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Installing Lally Columns Yourself? What Not To Do – Boston, MA

Joseph Coupal - Thursday, May 18, 2017

I was referred to a woman who lives in Boston because the home inspector said there were multiple problems with lally columns and one in particular. I asked her to send me photos, which were right in her home inspection report. I couldn’t believe what I saw.

What I saw was a temporary lally column sitting on the cement floor and what was on top of the lally column in between the beam and the ceiling was what looked like a cast iron frying pan. I’ve been in the business for 15 years and I have never seen anything like that. This homeowner has taken the cake for unusual lally column structures.

Another had no footing. A footing is a solid piece of concrete that goes down about 12-14” to help support the lally columns.

The one I saw was a temporary lally column. Those are the ones with the screw jack. And being hollow they can’t handle the weight of the house. If there is a fire it is going to melt. Today’s building code says they have to be steel filled with concrete. Plus a frying pan may be nice to cook dinner, but you can’t put it on top of a lally column. What should be there is a thick piece of steel with a cup welded on and bolted to the support beam.

For more information on lally column replacement, contact A1 Foundation Crack Repair.

Crackman Tip 20 - How Long does it take a Concrete Slab to Dry? – Providence, RI

Joseph Coupal - Wednesday, May 10, 2017

Frank in Providence, RI: “How long can I estimate for a new concrete slab to dry?”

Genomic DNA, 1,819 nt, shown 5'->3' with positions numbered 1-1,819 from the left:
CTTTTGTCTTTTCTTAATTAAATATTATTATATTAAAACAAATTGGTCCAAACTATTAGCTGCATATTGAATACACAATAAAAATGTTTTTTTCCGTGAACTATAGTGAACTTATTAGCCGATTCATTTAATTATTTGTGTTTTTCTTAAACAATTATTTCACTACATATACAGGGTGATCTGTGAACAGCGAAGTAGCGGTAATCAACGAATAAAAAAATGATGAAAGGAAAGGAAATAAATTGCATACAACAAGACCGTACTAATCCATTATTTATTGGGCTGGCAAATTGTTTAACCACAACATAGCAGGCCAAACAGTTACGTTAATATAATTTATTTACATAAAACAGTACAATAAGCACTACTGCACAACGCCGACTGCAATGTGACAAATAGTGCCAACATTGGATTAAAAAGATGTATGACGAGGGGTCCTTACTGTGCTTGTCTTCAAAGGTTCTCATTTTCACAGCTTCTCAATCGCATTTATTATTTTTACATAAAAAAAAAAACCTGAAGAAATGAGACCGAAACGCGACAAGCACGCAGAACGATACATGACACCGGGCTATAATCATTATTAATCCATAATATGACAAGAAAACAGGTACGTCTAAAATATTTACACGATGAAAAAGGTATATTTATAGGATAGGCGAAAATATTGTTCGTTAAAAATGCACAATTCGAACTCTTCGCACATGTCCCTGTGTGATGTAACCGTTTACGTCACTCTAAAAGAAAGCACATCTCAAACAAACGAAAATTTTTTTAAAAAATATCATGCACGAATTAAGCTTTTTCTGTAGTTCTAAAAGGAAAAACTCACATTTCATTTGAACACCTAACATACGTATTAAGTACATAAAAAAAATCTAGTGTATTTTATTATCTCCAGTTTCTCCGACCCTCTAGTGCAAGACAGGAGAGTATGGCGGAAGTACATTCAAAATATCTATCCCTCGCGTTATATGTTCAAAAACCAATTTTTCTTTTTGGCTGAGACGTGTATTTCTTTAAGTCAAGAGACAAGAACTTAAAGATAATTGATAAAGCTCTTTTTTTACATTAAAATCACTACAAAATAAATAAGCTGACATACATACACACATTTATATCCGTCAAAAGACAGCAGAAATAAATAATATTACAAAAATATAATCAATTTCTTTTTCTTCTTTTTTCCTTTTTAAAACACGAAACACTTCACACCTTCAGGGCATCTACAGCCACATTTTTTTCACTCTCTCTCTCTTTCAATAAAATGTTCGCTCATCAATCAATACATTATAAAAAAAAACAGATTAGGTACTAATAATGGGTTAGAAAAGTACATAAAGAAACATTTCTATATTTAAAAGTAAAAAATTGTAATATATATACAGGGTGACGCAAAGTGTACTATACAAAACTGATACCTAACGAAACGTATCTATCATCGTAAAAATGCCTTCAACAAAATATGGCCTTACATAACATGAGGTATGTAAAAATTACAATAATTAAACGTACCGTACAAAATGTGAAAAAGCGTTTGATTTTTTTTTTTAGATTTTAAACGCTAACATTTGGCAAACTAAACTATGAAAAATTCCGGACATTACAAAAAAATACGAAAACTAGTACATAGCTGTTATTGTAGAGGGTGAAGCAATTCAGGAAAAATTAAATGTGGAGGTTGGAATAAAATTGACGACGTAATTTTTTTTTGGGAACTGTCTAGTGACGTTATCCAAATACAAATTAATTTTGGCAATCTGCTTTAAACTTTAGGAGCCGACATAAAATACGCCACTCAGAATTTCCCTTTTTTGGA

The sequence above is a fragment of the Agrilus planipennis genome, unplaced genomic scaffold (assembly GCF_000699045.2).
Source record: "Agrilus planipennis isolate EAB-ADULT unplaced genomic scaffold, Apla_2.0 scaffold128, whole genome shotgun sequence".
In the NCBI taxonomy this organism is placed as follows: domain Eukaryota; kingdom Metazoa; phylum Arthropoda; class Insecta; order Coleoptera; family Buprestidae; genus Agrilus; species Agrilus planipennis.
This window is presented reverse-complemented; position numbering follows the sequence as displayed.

Crackman: That is a very interesting question. There are a lot of factors that contribute to how long it takes concrete to dry. There are a lot of different materials in concrete and it depends on the materials used, the amount of water and temperature around that slab, and is wind there.

You want that concrete to dry as much as possible. Concrete is an expensive product to pour, and labor to apply it. So you don’t want to go on it too soon. We are not just talking about stepping on it, people drive cars and machinery on it. What you want to do is a relative humidity test which can be done on slabs. This determines how much water is in the, when it is at least 90% cure. Concrete never fully cures, there is always water or moisture in it. If you are going to drive a car or put heavy equipment on it, you should wait at least a week or more so you don’t take one step forward and two back.

For more information, contact A1 Foundation Crack Repair.

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